Emanating from this, both hubs also are positioned between politically and economically tumultuous geographies, with Dubai located near much of the turmoil in the Middle East and Panama City close to the volatility in Venezuela, Brazil and some of the Central American nations. This, of course, can sometimes be advantageous when each has entrenched presence in markets where there is sufficient demand for air travel, but the threat of entry from competing, yet risk-airlines, remains low.
Key to the success of Emirates’ Panama City route would have been an enhanced codeshare agreement with Copa. For Emirates, growth in Latin America has been limited to alpha cities such as Sao Paulo, Rio de Janeiro and Buenos Aires. Notably, its Middle Eastern counterparts, as well as Turkish Airlines, serve the same markets, as all of them face similar roadblocks preventing expansion in the continent: lack of long-range aircraft, high-altitude airports preventing nonstop service without takeoff penalties, capacity and infrastructure-constraints and a sluggish economy.
Copa was designed to be the key to overcoming all of those challenges for Emirates. The 737-operated carrier offers numerous daily flights to markets in Central and South America from Panama City’s Tocumen hub. Emirates passengers would have been able to access markets like Bogota, Caracas and Mexico City offline via Copa that wouldn’t have been achievable on Emirates’ own metal for reasons stated above.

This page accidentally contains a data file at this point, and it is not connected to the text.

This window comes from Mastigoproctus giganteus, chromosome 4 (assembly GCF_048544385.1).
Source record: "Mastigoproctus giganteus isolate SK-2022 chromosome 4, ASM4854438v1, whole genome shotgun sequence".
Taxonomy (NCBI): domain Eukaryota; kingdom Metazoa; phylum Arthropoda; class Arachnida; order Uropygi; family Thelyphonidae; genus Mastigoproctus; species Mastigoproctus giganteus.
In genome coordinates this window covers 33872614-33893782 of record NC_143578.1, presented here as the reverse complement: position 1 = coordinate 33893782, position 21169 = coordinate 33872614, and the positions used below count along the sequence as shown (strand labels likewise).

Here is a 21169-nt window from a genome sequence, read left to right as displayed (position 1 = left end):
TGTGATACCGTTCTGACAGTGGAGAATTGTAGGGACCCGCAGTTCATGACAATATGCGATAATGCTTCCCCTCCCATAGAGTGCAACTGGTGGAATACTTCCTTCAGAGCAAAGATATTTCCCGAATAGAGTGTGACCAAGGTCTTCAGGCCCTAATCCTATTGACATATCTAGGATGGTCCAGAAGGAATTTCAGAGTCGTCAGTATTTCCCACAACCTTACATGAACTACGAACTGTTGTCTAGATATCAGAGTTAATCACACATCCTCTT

The initial start-up date of February 1 was postponed due to delays with implementing its codeshare with Copa and rescheduled to launch on March 31. The codeshare eventually went live in early February and initially only covered a limited number of routes. Copa was able to place its flight numbers on Emirates’ flights between Panama City to Dubai, while Emirates placed its code on Copa’s subsidiary carrier, Copa Colombia, to Barranquilla, Bogota, Medellin and Cali.
According to CAPA, purportedly, the drama and delays surrounding the Copa codeshare could be traced to Lufthansa – one of the most vocal opponents of the Middle East carriers – and also a Star Alliance member that launched Panama City service on March 1, 2016 to Frankfurt. The Lufthansa route, operated on its low-cost subsidiary carrier, “Jump,” is codesharing with Copa, also a Star Member, on a number of Latin American routes. As Star Alliance has strict codesharing rules, and Lufthansa plays a heavy hand in influencing the permissability of Star Alliance members seeking to partner with external carriers, Copa likely encountered resistance to expanding the Emirates codeshare and further developments have fizzled, for now at least.
Even with the aid of Copa, Emirates would have encountered a saturated market in Panama City
Emirates likely didn’t anticipate that the Copa codeshare plans would have encountered as many stumbling blocks as it ultimately did, although it is possible that the restrictions may have been gradually relaxed over time. But it also didn’t help that Turkish Airlines also announced it was starting service to Panama City in May 2016, utilizing an Airbus A330-200 thrice per week in a triangular Istanbul – Bogota – Panama City – Istanbul rotation. Turkish is a fellow Star Alliance member, and therefore does not have to clear the same hurdles as Emirates to partner with Copa. Turkish also tends to be more conservative when launching new long-haul markets by using a sub-daily schedule to monitor demand and then adjusts capacity and supply accordingly. Emirates, conversely, tends to open virtually all of its new long-haul markets using a daily schedule.